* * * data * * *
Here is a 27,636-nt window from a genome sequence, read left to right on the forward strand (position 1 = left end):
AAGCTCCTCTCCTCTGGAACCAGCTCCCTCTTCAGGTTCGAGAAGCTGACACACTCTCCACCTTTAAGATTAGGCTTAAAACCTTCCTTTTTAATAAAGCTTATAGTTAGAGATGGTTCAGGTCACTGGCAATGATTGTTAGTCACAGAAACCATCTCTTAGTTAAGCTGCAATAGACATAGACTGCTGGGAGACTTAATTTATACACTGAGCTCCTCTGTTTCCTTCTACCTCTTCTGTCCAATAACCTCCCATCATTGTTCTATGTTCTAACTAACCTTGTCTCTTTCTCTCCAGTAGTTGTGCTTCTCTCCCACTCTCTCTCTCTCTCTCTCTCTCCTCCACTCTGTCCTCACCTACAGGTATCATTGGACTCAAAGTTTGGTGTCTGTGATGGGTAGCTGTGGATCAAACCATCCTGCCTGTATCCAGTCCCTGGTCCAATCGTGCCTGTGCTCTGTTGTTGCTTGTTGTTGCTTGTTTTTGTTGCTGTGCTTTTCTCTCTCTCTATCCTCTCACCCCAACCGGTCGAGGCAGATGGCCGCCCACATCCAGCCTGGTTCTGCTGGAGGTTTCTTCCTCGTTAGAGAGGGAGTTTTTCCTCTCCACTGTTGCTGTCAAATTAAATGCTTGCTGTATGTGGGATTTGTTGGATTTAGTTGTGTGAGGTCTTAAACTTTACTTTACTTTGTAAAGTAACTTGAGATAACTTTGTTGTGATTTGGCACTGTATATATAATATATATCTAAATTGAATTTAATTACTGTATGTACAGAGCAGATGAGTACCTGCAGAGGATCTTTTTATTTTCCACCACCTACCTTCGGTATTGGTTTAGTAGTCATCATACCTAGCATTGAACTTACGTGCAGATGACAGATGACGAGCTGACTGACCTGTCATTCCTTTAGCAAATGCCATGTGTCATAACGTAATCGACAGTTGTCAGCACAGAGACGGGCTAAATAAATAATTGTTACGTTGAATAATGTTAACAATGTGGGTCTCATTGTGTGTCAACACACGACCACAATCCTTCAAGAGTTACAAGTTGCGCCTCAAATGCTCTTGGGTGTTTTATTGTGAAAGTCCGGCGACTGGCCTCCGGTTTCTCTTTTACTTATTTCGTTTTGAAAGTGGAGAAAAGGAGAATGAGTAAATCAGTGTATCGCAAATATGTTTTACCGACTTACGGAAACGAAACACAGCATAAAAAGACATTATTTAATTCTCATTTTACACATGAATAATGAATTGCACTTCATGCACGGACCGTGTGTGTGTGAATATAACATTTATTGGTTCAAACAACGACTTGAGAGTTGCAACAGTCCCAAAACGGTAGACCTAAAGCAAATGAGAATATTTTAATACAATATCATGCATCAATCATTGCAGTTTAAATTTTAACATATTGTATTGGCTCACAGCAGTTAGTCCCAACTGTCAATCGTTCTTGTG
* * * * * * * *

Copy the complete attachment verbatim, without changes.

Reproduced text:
Here is a 27,636-nt window from a genome sequence, read left to right on the forward strand (position 1 = left end):
AAGCTCCTCTCCTCTGGAACCAGCTCCCTCTTCAGGTTCGAGAAGCTGACACACTCTCCACCTTTAAGATTAGGCTTAAAACCTTCCTTTTTAATAAAGCTTATAGTTAGAGATGGTTCAGGTCACTGGCAATGATTGTTAGTCACAGAAACCATCTCTTAGTTAAGCTGCAATAGACATAGACTGCTGGGAGACTTAATTTATACACTGAGCTCCTCTGTTTCCTTCTACCTCTTCTGTCCAATAACCTCCCATCATTGTTCTATGTTCTAACTAACCTTGTCTCTTTCTCTCCAGTAGTTGTGCTTCTCTCCCACTCTCTCTCTCTCTCTCTCTCTCCTCCACTCTGTCCTCACCTACAGGTATCATTGGACTCAAAGTTTGGTGTCTGTGATGGGTAGCTGTGGATCAAACCATCCTGCCTGTATCCAGTCCCTGGTCCAATCGTGCCTGTGCTCTGTTGTTGCTTGTTGTTGCTTGTTTTTGTTGCTGTGCTTTTCTCTCTCTCTATCCTCTCACCCCAACCGGTCGAGGCAGATGGCCGCCCACATCCAGCCTGGTTCTGCTGGAGGTTTCTTCCTCGTTAGAGAGGGAGTTTTTCCTCTCCACTGTTGCTGTCAAATTAAATGCTTGCTGTATGTGGGATTTGTTGGATTTAGTTGTGTGAGGTCTTAAACTTTACTTTACTTTGTAAAGTAACTTGAGATAACTTTGTTGTGATTTGGCACTGTATATATAATATATATCTAAATTGAATTTAATTACTGTATGTACAGAGCAGATGAGTACCTGCAGAGGATCTTTTTATTTTCCACCACCTACCTTCGGTATTGGTTTAGTAGTCATCATACCTAGCATTGAACTTACGTGCAGATGACAGATGACGAGCTGACTGACCTGTCATTCCTTTAGCAAATGCCATGTGTCATAACGTAATCGACAGTTGTCAGCACAGAGACGGGCTAAATAAATAATTGTTACGTTGAATAATGTTAACAATGTGGGTCTCATTGTGTGTCAACACACGACCACAATCCTTCAAGAGTTACAAGTTGCGCCTCAAATGCTCTTGGGTGTTTTATTGTGAAAGTCCGGCGACTGGCCTCCGGTTTCTCTTTTACTTATTTCGTTTTGAAAGTGGAGAAAAGGAGAATGAGTAAATCAGTGTATCGCAAATATGTTTTACCGACTTACGGAAACGAAACACAGCATAAAAAGACATTATTTAATTCTCATTTTACACATGAATAATGAATTGCACTTCATGCACGGACCGTGTGTGTGTGAATATAACATTTATTGGTTCAAACAACGACTTGAGAGTTGCAACAGTCCCAAAACGGTAGACCTAAAGCAAATGAGAATATTTTAATACAATATCATGCATCAATCATTGCAGTTTAAATTTTAACATATTGTATTGGCTCACAGCAGTTAGTCCCAACTGTCAATCGTTCTTGTG